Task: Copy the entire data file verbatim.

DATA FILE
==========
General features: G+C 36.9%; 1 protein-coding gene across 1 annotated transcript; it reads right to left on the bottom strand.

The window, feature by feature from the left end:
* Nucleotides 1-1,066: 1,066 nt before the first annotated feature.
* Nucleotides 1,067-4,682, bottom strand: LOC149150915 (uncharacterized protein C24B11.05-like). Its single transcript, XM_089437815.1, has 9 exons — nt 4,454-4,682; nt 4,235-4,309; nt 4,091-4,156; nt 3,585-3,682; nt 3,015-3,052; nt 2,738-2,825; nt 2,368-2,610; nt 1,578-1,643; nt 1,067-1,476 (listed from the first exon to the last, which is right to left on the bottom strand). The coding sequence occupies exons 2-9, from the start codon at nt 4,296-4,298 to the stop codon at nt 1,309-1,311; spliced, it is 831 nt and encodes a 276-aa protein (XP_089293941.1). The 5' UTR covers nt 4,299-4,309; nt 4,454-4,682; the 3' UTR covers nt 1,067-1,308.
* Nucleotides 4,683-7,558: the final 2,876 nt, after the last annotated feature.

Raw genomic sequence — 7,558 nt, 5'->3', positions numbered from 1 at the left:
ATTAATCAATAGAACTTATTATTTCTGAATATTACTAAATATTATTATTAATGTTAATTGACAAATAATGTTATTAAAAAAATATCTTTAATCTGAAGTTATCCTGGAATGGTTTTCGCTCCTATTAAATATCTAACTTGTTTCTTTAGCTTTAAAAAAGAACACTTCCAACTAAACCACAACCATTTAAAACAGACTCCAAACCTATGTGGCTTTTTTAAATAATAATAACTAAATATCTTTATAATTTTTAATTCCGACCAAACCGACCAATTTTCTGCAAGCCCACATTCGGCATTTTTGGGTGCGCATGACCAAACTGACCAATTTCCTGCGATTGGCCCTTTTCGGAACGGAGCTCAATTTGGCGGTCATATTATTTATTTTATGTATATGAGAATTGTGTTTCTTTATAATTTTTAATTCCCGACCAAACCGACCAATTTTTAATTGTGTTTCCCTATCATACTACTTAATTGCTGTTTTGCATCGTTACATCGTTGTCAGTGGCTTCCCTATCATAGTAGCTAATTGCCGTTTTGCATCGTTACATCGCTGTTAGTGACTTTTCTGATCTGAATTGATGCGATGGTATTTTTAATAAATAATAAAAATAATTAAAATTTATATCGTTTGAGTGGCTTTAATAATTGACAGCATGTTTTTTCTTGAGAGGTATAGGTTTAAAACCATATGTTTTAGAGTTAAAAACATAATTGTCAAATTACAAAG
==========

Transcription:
General features: G+C 36.9%; 1 protein-coding gene across 1 annotated transcript; it reads right to left on the bottom strand.

The window, feature by feature from the left end:
* Nucleotides 1-1,066: 1,066 nt before the first annotated feature.
* Nucleotides 1,067-4,682, bottom strand: LOC149150915 (uncharacterized protein C24B11.05-like). Its single transcript, XM_089437815.1, has 9 exons — nt 4,454-4,682; nt 4,235-4,309; nt 4,091-4,156; nt 3,585-3,682; nt 3,015-3,052; nt 2,738-2,825; nt 2,368-2,610; nt 1,578-1,643; nt 1,067-1,476 (listed from the first exon to the last, which is right to left on the bottom strand). The coding sequence occupies exons 2-9, from the start codon at nt 4,296-4,298 to the stop codon at nt 1,309-1,311; spliced, it is 831 nt and encodes a 276-aa protein (XP_089293941.1). The 5' UTR covers nt 4,299-4,309; nt 4,454-4,682; the 3' UTR covers nt 1,067-1,308.
* Nucleotides 4,683-7,558: the final 2,876 nt, after the last annotated feature.

Raw genomic sequence — 7,558 nt, 5'->3', positions numbered from 1 at the left:
ATTAATCAATAGAACTTATTATTTCTGAATATTACTAAATATTATTATTAATGTTAATTGACAAATAATGTTATTAAAAAAATATCTTTAATCTGAAGTTATCCTGGAATGGTTTTCGCTCCTATTAAATATCTAACTTGTTTCTTTAGCTTTAAAAAAGAACACTTCCAACTAAACCACAACCATTTAAAACAGACTCCAAACCTATGTGGCTTTTTTAAATAATAATAACTAAATATCTTTATAATTTTTAATTCCGACCAAACCGACCAATTTTCTGCAAGCCCACATTCGGCATTTTTGGGTGCGCATGACCAAACTGACCAATTTCCTGCGATTGGCCCTTTTCGGAACGGAGCTCAATTTGGCGGTCATATTATTTATTTTATGTATATGAGAATTGTGTTTCTTTATAATTTTTAATTCCCGACCAAACCGACCAATTTTTAATTGTGTTTCCCTATCATACTACTTAATTGCTGTTTTGCATCGTTACATCGTTGTCAGTGGCTTCCCTATCATAGTAGCTAATTGCCGTTTTGCATCGTTACATCGCTGTTAGTGACTTTTCTGATCTGAATTGATGCGATGGTATTTTTAATAAATAATAAAAATAATTAAAATTTATATCGTTTGAGTGGCTTTAATAATTGACAGCATGTTTTTTCTTGAGAGGTATAGGTTTAAAACCATATGTTTTAGAGTTAAAAACATAATTGTCAAATTACAAAG